For example, he says the restaurant chain quickly got rid of the Don Senatore, an Italian steak sandwich named after him that bombed. The ingredients were expensive and sales weren't high enough to justify keeping it on the menu. “I'm a data junkie,” he says.

When he first started the business in 2008, Senatore plunged into it by working in the Estero restaurant and listening carefully to his customers. One lesson: make the menu simple to read. For example, he added the words “no tomato sauce” on the white pizza. “People don't read the menu carefully,” he says. If there's a miscommunication, the customer isn't happy and is likely to send the food back, which leads to waste.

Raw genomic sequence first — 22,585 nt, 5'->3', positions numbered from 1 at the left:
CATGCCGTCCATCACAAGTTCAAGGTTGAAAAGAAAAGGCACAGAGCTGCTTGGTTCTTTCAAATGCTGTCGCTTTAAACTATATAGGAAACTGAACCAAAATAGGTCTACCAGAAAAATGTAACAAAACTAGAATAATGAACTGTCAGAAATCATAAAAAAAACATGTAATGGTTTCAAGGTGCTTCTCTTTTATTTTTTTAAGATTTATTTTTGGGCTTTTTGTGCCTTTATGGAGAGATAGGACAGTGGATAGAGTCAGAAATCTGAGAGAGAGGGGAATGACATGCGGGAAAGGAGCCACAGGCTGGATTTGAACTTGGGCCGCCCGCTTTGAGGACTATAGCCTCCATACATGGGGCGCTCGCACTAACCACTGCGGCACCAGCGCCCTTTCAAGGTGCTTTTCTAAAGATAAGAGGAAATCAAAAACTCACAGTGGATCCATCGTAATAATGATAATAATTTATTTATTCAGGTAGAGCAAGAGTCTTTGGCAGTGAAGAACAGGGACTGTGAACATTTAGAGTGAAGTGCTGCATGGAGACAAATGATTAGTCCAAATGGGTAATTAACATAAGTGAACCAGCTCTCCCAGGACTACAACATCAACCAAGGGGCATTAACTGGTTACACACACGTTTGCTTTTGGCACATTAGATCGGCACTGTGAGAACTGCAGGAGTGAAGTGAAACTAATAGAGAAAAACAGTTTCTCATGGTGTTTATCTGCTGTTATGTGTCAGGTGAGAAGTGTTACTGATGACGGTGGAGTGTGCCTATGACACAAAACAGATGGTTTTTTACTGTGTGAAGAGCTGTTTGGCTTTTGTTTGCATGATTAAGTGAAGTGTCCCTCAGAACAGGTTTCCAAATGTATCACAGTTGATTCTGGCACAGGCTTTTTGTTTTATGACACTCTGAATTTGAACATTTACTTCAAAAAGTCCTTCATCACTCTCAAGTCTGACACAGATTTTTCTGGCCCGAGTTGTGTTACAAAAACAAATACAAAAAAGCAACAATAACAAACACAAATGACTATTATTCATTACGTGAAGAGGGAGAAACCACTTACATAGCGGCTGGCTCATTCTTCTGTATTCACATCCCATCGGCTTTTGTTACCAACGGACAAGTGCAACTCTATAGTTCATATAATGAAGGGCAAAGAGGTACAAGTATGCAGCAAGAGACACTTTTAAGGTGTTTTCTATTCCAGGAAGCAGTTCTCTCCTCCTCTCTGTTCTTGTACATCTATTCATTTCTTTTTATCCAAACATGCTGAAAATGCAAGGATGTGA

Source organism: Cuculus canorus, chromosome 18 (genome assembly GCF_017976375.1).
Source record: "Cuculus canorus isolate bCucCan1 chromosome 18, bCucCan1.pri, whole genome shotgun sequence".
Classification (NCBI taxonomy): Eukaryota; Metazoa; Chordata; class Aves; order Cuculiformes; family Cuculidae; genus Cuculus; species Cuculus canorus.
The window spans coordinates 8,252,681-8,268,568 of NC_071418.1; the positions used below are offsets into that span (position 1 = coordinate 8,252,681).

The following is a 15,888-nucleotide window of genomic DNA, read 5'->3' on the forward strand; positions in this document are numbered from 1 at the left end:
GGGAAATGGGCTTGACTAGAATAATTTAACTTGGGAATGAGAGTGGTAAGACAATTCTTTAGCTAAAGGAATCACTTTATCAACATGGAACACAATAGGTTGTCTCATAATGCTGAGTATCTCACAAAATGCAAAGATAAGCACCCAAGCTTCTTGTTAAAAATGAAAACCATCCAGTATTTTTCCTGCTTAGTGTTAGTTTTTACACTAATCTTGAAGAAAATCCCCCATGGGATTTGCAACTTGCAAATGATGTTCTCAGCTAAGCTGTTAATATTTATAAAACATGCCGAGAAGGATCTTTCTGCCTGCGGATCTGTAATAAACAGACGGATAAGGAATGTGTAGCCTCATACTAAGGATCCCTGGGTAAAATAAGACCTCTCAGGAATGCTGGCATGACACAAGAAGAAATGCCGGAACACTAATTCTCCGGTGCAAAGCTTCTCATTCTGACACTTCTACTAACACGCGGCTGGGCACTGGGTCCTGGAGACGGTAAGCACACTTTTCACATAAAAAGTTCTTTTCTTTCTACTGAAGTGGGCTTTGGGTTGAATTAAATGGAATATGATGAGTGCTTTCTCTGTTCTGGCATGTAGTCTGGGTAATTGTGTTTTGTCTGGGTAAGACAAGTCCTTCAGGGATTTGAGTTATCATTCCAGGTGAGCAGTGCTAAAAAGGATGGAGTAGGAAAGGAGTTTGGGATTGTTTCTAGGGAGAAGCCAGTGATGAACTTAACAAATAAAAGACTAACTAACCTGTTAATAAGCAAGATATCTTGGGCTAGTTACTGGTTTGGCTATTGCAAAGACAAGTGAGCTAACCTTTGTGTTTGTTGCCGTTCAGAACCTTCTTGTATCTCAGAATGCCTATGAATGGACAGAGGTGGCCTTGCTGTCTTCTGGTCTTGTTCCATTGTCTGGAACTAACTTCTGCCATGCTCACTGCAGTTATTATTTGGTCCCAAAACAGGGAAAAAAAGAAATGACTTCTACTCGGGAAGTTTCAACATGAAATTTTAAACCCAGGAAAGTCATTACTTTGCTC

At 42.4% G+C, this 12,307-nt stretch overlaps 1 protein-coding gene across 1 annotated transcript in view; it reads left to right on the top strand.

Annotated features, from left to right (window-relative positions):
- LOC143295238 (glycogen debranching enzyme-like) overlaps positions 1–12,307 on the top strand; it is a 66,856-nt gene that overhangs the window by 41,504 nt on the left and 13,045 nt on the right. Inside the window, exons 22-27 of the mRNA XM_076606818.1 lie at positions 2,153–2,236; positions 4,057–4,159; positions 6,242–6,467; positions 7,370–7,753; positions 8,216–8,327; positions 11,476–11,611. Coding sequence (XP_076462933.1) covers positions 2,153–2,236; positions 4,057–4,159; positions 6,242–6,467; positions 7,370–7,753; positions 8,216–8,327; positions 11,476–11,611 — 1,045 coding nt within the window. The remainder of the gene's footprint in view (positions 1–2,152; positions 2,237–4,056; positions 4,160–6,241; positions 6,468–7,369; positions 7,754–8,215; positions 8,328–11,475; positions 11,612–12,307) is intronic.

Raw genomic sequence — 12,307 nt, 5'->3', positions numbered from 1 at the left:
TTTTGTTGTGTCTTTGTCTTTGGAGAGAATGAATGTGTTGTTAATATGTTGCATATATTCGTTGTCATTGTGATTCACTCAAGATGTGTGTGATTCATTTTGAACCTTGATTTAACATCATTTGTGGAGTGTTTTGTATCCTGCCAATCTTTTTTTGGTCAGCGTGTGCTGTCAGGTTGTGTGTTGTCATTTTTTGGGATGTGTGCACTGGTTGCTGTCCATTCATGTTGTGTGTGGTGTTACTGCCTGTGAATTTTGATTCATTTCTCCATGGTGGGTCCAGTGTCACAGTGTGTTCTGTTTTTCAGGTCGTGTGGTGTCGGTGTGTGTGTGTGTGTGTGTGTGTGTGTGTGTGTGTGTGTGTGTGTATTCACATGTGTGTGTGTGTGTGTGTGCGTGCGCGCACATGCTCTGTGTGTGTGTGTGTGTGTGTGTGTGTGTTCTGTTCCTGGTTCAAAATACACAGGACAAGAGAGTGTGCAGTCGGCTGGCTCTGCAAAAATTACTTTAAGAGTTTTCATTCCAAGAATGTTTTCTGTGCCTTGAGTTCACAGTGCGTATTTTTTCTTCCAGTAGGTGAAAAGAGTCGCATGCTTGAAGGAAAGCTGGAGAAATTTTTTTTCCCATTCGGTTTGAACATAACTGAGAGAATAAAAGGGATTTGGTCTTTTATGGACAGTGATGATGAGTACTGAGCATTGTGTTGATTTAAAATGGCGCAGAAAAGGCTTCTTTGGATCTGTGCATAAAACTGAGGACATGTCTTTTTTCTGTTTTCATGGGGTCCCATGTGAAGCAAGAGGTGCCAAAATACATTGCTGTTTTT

This is the kind of information that is crucial to operating a successful business, Senatore says. “We have spreadsheets that let the restaurant know the costs on a daily basis,” he says. “The business tells you what it needs.”

Franchise control
Senatore says he and Kurajian never intended to franchise Tony Sacco's. “We were going to build 10 of our own,” he says.

It's only when prospective entrepreneurs began asking them for franchise rights to other areas that Senatore and Kurajian decided to sell franchises. But even then, they don't advertise the business. “We've never solicited any franchisee,” Senatore says.

The franchise fee costs $32,000 per store, plus 5% of annual sales. It costs about $500,000 to build out a store.